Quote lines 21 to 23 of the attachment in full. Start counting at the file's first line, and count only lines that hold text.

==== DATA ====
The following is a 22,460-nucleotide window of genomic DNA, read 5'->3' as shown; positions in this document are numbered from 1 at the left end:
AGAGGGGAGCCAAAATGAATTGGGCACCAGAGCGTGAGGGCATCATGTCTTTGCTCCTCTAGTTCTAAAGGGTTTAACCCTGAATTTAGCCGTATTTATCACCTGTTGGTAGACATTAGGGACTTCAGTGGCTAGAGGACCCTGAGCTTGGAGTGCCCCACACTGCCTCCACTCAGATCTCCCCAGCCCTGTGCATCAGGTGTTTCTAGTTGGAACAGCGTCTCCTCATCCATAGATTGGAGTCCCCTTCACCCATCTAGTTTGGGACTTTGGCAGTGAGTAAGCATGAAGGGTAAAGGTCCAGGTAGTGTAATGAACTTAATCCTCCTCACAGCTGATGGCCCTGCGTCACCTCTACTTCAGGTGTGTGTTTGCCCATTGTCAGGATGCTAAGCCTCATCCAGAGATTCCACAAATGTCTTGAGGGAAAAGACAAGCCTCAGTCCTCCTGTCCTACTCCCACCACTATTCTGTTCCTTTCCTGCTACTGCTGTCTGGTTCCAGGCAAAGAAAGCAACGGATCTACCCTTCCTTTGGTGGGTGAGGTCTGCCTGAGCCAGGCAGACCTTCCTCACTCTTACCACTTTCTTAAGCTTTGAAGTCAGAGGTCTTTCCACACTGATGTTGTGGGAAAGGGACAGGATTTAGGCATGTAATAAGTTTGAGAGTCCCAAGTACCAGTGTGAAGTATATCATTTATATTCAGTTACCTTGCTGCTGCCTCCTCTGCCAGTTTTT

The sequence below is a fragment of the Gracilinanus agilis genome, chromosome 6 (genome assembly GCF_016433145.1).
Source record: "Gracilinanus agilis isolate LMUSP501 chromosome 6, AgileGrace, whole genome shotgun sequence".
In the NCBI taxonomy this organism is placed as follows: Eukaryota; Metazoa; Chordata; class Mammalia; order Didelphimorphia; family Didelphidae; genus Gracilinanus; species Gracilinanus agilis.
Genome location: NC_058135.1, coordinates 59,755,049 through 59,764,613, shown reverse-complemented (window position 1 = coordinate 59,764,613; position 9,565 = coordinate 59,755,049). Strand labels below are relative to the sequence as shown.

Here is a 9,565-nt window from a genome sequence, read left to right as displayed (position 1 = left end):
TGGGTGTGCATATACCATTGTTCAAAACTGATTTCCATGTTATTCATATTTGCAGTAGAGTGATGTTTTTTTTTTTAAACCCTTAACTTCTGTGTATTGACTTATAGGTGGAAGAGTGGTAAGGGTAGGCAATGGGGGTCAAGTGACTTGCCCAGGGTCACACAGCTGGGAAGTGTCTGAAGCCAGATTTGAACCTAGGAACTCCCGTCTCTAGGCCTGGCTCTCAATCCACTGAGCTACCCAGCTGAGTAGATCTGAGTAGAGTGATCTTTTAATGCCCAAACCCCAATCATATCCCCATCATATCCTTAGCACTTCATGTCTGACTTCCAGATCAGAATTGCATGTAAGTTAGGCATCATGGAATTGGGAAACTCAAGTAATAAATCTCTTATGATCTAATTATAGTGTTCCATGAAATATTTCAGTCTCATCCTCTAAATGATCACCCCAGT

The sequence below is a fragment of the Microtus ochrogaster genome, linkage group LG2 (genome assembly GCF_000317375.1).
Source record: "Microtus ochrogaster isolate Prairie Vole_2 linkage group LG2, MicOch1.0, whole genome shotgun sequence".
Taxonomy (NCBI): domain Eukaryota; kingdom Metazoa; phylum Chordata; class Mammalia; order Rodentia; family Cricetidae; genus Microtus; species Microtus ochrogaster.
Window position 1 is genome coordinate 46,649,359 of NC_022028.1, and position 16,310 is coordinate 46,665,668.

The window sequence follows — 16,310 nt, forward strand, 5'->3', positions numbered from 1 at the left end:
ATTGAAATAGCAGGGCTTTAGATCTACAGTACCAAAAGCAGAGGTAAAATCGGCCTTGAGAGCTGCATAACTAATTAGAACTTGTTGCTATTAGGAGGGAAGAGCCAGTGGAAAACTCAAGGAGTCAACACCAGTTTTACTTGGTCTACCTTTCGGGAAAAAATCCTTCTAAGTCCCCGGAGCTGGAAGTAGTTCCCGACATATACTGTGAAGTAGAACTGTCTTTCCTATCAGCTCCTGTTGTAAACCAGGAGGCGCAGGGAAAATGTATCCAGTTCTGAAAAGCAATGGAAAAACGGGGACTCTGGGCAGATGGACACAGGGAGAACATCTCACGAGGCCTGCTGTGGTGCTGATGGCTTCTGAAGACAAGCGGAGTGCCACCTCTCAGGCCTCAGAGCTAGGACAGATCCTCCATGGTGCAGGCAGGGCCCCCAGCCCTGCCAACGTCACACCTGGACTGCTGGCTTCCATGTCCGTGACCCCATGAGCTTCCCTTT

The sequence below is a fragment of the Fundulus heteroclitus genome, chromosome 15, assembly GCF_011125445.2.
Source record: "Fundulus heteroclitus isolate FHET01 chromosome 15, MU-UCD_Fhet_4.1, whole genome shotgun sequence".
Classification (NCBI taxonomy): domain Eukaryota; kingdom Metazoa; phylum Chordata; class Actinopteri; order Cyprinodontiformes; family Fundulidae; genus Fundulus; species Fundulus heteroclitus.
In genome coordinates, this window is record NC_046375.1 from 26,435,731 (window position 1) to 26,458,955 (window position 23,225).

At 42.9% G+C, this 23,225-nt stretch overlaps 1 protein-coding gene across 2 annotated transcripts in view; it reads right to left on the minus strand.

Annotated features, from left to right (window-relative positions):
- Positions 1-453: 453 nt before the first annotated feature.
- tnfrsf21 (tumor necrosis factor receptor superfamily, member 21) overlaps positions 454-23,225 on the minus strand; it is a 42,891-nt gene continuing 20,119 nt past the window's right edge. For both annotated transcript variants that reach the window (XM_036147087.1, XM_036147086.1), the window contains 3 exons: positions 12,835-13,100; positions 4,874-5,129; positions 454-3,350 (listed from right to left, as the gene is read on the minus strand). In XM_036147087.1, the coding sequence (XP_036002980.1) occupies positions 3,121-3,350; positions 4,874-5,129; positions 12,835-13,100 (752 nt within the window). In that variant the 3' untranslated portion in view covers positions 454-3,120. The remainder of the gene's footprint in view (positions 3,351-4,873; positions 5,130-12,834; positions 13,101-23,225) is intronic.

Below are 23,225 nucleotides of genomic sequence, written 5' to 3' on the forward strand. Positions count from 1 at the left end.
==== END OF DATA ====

- Positions 1-453: 453 nt before the first annotated feature.
- tnfrsf21 (tumor necrosis factor receptor superfamily, member 21) overlaps positions 454-23,225 on the minus strand; it is a 42,891-nt gene continuing 20,119 nt past the window's right edge. For both annotated transcript variants that reach the window (XM_036147087.1, XM_036147086.1), the window contains 3 exons: positions 12,835-13,100; positions 4,874-5,129; positions 454-3,350 (listed from right to left, as the gene is read on the minus strand). In XM_036147087.1, the coding sequence (XP_036002980.1) occupies positions 3,121-3,350; positions 4,874-5,129; positions 12,835-13,100 (752 nt within the window). In that variant the 3' untranslated portion in view covers positions 454-3,120. The remainder of the gene's footprint in view (positions 3,351-4,873; positions 5,130-12,834; positions 13,101-23,225) is intronic.

Below are 23,225 nucleotides of genomic sequence, written 5' to 3' on the forward strand. Positions count from 1 at the left end.